• As a client who is concerned about financial stability of the vendor and future price increases (and all that other stuff), is D2L getting their 3.1 million dollar judgment back from Blackbeard? This will clearly be one of those details that both sides choose not to talk about but I think it is an important piece of the puzzle. I understand that lawyers and litigation are expensive so they may have wanted to end the money drain right now, but if D2L is forfeiting the 3.1 million by abandoning the fight, then again it raises questions for me as to why.
  • Has this whole ordeal made D2L more like Blackboard? Has the ongoing litigation turned them into a corporate culture similar to the evil empire? For example, D2L has been very vocal and public about this whole mess while Blackboard has been mostly silent. Now at the end, both are silent - which looks like D2L is more like Bb than they used to be. If they are going to cross-license software (or whatever), aren't we looking at less differentiation between products rather than more? Just by lying down with the enemy, don't you give the enemy more credence and begin to look more like them rather than less like them? If D2L begins behaving more like Blackboard, then Blackboard has won and all of us in education have lost.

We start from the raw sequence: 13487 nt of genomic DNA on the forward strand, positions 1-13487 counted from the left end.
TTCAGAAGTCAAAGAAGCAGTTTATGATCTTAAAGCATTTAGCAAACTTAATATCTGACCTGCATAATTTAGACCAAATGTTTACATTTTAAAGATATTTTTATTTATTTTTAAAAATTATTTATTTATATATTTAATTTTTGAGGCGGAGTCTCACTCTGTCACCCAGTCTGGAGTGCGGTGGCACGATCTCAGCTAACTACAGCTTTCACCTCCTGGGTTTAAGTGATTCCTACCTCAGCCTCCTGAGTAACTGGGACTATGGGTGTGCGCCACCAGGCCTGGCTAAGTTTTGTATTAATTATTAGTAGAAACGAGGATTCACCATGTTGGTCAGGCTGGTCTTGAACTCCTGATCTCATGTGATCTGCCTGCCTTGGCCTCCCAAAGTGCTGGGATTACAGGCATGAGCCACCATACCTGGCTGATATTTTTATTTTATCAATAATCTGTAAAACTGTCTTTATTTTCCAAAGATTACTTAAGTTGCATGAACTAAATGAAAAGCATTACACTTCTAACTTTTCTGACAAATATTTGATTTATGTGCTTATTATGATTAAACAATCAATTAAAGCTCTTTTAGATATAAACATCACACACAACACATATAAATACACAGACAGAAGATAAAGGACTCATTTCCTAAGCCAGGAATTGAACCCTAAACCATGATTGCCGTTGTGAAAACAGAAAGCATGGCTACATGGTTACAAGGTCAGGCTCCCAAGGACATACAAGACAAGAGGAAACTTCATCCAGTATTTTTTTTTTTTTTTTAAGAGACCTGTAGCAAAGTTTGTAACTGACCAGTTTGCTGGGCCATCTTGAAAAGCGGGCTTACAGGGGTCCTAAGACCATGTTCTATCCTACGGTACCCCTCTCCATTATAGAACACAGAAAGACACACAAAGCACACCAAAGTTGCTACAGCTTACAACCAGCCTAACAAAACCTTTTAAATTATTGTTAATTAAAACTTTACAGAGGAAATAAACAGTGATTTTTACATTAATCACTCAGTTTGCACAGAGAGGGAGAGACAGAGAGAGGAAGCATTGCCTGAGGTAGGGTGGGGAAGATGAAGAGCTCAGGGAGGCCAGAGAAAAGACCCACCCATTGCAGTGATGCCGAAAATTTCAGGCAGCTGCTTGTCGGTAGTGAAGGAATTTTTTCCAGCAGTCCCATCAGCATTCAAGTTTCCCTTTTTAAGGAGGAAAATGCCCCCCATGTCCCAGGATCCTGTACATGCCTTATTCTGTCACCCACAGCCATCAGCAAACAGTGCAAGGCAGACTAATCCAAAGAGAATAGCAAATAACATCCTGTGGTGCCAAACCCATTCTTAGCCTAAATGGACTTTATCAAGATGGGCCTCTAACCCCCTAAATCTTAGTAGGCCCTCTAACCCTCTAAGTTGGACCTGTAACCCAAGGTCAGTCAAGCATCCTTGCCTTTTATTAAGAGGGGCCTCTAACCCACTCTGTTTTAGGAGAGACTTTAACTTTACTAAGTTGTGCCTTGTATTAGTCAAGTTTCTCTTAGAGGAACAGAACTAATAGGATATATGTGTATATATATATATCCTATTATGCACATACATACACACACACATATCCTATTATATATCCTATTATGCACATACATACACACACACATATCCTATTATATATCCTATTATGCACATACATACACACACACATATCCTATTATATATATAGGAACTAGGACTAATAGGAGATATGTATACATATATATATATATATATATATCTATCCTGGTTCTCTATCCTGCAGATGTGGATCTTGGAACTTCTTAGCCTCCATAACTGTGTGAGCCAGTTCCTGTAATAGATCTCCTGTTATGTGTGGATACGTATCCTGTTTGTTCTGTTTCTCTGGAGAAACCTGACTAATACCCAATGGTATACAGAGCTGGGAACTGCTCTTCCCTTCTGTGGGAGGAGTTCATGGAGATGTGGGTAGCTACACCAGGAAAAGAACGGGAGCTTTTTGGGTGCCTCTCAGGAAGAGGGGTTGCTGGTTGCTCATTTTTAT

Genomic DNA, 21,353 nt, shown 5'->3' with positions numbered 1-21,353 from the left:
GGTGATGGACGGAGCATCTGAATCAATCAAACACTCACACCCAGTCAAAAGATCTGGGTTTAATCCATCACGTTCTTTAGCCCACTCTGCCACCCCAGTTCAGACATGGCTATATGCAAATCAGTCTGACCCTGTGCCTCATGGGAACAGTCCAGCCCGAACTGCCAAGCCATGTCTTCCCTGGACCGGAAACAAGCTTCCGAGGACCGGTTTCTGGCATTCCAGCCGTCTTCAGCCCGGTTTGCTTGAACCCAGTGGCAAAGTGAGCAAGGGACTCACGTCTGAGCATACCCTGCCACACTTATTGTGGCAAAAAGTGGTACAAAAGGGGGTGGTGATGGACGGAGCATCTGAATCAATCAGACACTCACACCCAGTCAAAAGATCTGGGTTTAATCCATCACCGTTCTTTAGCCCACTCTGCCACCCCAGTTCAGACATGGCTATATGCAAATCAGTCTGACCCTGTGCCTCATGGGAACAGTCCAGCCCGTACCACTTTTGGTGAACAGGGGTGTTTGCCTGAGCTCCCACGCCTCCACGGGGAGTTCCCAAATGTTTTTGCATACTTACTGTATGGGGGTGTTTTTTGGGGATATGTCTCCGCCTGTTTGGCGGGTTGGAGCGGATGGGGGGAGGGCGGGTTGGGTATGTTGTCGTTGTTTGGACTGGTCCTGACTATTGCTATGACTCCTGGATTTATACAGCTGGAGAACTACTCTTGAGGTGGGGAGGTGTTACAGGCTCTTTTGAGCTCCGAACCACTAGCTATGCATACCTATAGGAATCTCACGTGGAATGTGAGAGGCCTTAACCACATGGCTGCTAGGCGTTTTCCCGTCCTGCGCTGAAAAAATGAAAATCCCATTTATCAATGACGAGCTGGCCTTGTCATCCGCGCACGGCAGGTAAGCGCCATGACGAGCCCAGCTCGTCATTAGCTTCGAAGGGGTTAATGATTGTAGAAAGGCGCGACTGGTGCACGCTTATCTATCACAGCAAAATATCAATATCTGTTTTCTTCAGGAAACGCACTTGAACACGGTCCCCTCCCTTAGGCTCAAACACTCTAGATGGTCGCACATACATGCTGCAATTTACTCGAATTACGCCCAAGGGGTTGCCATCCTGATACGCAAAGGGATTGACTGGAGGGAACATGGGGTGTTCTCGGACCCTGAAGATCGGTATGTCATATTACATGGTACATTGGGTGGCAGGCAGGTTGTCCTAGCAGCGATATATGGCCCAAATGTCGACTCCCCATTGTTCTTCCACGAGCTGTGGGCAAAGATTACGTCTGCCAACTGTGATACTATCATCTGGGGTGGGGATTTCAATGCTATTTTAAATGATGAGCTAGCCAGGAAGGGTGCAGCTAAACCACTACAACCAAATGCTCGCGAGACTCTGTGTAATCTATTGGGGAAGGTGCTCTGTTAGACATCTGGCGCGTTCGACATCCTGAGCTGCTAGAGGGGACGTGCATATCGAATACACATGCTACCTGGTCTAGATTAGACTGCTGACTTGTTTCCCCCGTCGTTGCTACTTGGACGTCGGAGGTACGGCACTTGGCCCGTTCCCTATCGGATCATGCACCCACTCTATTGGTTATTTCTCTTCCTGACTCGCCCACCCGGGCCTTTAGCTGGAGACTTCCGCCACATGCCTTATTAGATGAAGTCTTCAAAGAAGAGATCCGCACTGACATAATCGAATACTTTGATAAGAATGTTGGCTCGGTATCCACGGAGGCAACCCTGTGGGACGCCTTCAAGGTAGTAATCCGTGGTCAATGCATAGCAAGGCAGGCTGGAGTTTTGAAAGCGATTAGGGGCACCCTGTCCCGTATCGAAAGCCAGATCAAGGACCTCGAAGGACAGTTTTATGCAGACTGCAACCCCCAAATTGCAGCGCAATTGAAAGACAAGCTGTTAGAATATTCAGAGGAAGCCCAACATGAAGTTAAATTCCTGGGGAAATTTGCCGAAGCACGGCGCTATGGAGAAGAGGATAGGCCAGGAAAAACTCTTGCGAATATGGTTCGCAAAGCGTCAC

Notes:
  • There is wide speculation that this settlement is the first step toward an acquisition of D2L by Bb. I highly doubt that, but at this point I find predicting what these two companies will do to be an exercise in futility.
  • The Alcorn patent is also known as the '138 patent and in most of the actions was reduced to claims 36-38.
  • Regardless of my question about whether D2L is becoming more like Bb, I have many friends who work at D2L and I wish them all the best. I'm just a bit worried about what their futures may hold, both as a company and as individuals.
  • I felt more confident about D2L's future before this settlement than after. Call me crazy.
I smell a rat!